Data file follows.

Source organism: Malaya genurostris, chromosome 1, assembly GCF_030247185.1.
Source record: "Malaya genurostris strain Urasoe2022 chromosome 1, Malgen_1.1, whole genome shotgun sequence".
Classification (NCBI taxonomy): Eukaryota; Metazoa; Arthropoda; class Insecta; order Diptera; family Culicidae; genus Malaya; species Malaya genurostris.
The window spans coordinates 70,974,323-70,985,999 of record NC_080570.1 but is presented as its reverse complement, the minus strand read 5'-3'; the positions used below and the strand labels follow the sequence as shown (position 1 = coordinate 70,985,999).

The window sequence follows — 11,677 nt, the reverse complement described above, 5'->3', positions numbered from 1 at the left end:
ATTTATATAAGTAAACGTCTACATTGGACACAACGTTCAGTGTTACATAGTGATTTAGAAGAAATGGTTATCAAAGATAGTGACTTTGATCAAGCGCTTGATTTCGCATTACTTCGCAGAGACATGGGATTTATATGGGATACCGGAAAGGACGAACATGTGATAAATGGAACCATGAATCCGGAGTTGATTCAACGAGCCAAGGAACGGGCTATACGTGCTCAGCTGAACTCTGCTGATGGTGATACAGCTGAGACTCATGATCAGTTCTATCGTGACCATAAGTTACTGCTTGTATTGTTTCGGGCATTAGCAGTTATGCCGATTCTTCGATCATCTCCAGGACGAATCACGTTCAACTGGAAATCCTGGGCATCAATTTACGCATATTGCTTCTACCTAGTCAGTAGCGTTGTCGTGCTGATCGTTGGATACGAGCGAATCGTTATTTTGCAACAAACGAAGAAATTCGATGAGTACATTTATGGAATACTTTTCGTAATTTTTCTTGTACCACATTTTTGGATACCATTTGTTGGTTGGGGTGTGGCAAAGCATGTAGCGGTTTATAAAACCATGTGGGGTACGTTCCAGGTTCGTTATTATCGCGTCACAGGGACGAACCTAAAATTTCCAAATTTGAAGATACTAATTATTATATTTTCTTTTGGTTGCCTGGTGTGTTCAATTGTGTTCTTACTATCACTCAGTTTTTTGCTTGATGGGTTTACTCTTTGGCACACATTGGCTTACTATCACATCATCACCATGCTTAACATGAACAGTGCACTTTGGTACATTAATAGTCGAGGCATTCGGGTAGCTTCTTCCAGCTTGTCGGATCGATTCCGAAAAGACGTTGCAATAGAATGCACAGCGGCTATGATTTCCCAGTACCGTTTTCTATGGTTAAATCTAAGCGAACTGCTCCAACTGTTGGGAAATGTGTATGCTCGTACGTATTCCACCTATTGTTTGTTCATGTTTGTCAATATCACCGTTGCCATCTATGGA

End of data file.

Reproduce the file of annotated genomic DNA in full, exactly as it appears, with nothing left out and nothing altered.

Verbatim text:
Source organism: Malaya genurostris, chromosome 1, assembly GCF_030247185.1.
Source record: "Malaya genurostris strain Urasoe2022 chromosome 1, Malgen_1.1, whole genome shotgun sequence".
Classification (NCBI taxonomy): Eukaryota; Metazoa; Arthropoda; class Insecta; order Diptera; family Culicidae; genus Malaya; species Malaya genurostris.
The window spans coordinates 70,974,323-70,985,999 of record NC_080570.1 but is presented as its reverse complement, the minus strand read 5'-3'; the positions used below and the strand labels follow the sequence as shown (position 1 = coordinate 70,985,999).

The window sequence follows — 11,677 nt, the reverse complement described above, 5'->3', positions numbered from 1 at the left end:
ATTTATATAAGTAAACGTCTACATTGGACACAACGTTCAGTGTTACATAGTGATTTAGAAGAAATGGTTATCAAAGATAGTGACTTTGATCAAGCGCTTGATTTCGCATTACTTCGCAGAGACATGGGATTTATATGGGATACCGGAAAGGACGAACATGTGATAAATGGAACCATGAATCCGGAGTTGATTCAACGAGCCAAGGAACGGGCTATACGTGCTCAGCTGAACTCTGCTGATGGTGATACAGCTGAGACTCATGATCAGTTCTATCGTGACCATAAGTTACTGCTTGTATTGTTTCGGGCATTAGCAGTTATGCCGATTCTTCGATCATCTCCAGGACGAATCACGTTCAACTGGAAATCCTGGGCATCAATTTACGCATATTGCTTCTACCTAGTCAGTAGCGTTGTCGTGCTGATCGTTGGATACGAGCGAATCGTTATTTTGCAACAAACGAAGAAATTCGATGAGTACATTTATGGAATACTTTTCGTAATTTTTCTTGTACCACATTTTTGGATACCATTTGTTGGTTGGGGTGTGGCAAAGCATGTAGCGGTTTATAAAACCATGTGGGGTACGTTCCAGGTTCGTTATTATCGCGTCACAGGGACGAACCTAAAATTTCCAAATTTGAAGATACTAATTATTATATTTTCTTTTGGTTGCCTGGTGTGTTCAATTGTGTTCTTACTATCACTCAGTTTTTTGCTTGATGGGTTTACTCTTTGGCACACATTGGCTTACTATCACATCATCACCATGCTTAACATGAACAGTGCACTTTGGTACATTAATAGTCGAGGCATTCGGGTAGCTTCTTCCAGCTTGTCGGATCGATTCCGAAAAGACGTTGCAATAGAATGCACAGCGGCTATGATTTCCCAGTACCGTTTTCTATGGTTAAATCTAAGCGAACTGCTCCAACTGTTGGGAAATGTGTATGCTCGTACGTATTCCACCTATTGTTTGTTCATGTTTGTCAATATCACCGTTGCCATCTATGGA